I used to think that procrastination was just plain laziness. Recently, however, I discovered that procrastination is a type of self-soothing activity to avoid anxiety.
A self-soothing activity is something we do to calm our axieties and fears. Examples include biting our nails, pacing back and forth, emotional eating, shopping, drug addication, and even being a workaholic.
Taking on any task, whether it be a major project or daily minutia, does come with some built in fear and anxiety:
- “What if I fail?”
- “What if I don’t finish on time?”
- “What if it gets more complicated?”
- “What if I’m going down the wrong path?”
- “What if I miss out on something fun?”
When these thoughts start looping around in our minds, we begin to feel that what we are about to do is daunting. So we resort to procrastination to self-soothe our anxiety.
There are three primary reason why use procrastination as a self-soothing activity:
Procrastination is a way of escaping this anxiety. We’d rather watch hours of mindless TV than re-paint the kitchen. We’d rather escape into our office work to avoid spending time mending a fractured relationship. We’d rather spend countless hours researching rather than writing. We pretend to be busy, confusing it with productivity. We escape into procrastination to avoid the thing that is most important to us.
The trick to overcoming procrastination is to only take on that which is important to you. It needs to be so important that you are willing to suffer through the anxiety and stress to get that which most important to you. It’s easy to give up on projects that are unfulfilling or unworthy of your skills. It’s very difficult to give up on things that are important.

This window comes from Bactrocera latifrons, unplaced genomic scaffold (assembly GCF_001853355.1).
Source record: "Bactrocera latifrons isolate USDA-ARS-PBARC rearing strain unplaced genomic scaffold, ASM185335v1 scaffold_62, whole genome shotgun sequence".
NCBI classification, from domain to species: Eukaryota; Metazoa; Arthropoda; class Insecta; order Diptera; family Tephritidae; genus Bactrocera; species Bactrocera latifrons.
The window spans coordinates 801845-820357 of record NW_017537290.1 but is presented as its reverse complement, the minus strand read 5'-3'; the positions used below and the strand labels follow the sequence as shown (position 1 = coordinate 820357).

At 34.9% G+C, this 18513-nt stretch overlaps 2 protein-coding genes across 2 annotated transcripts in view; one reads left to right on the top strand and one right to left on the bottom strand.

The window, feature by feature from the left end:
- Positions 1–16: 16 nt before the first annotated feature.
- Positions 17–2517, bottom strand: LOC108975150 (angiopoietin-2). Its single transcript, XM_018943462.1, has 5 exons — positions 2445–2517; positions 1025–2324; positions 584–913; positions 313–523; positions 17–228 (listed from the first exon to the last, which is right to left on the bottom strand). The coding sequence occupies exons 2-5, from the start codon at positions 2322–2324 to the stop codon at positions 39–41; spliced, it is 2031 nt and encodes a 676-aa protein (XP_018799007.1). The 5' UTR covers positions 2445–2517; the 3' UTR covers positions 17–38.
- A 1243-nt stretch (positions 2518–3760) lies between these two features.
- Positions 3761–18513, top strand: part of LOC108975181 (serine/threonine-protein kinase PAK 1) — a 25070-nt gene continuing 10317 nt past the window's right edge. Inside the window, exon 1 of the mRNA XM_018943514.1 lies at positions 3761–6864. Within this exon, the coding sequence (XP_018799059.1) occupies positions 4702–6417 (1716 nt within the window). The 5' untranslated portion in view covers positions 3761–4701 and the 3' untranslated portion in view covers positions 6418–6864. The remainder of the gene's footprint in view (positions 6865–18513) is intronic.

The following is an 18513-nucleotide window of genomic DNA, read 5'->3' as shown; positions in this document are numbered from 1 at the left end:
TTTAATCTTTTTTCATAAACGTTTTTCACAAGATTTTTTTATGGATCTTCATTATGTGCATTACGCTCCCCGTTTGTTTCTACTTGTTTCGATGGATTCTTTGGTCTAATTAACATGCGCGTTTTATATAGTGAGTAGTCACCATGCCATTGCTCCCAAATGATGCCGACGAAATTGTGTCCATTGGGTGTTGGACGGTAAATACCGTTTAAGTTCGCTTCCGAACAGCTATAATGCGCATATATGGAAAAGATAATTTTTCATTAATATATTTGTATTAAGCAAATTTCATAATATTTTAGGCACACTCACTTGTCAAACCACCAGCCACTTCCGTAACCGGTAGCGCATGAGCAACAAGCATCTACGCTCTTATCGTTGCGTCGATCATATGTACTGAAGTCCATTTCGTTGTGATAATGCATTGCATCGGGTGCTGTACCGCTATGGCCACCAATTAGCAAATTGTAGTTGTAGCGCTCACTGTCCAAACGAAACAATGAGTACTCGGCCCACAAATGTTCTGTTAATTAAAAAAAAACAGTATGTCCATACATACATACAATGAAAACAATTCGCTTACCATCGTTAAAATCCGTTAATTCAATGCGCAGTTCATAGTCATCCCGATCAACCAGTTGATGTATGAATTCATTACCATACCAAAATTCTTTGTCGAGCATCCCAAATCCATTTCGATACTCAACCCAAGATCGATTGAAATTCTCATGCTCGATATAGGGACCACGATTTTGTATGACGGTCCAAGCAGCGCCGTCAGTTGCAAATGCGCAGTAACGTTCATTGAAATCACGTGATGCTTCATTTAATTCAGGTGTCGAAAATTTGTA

We procrastinate because we feel that the anxiety produced in doing what we need to do will be greater than the anticipated joy one gets from accomplishing something. One reason this might happen is that we set such unrealistic goals that when we do finish a project, the actual feeling accomplishment does not meet the anticipated feeling of accomplishment. So we give up on the trying altogether, and go play Call of Duty for 8 hours straight.
This doesn’t mean that one should dream small. It’s just important to reaconize there are dangers in dreaming too big. A part of setting unrealistic expectations is lack of self-esteem. You feel that somehow you are only of value if you go after million dollar ideas, and that anything smaller makes you small. Or you do it to build a sense of grandness hoping it will motivate you to do great things. The focus should not be on greatness of ideas but making progress.
Lack of Self-Worth
Another reason why we procrastinate is because there is some inner-critic in us that tells us that we’ll fail. That our efforts won’t amount to anything. So why bother? This inner-critic has a distinct voice, and can usually be traced to a specifc person, like a disapproving parent, or an unsupportive friend. It’s that part of you that tells you that you can’t accomplish anything, that you’re not worthy of success, and that you’re setting your self up for dissappointment. So what do we do? We succumb to the inner-critic, pre-emptively giving up, and going onto to do something that is utterly a waste of time.
It’s important to have a good support base to keep you motivated. An unsupportive spouse, friend, colleague, boss, teacher, or parent can easily derail your goals. If they cannot value giving constructive feedback rather than descructive feedback, you need to surround yourself with people who will. Find a coach, mentor, or anyone who you feel is successful to provide that support. Most importantly, value yourself, and be mindful of the inner-critic.
Think of procrastination like really self-indulgent, fatty, sugary, unhealthy comfort food. It’s great in the moment, but you end up paying for it in the long run.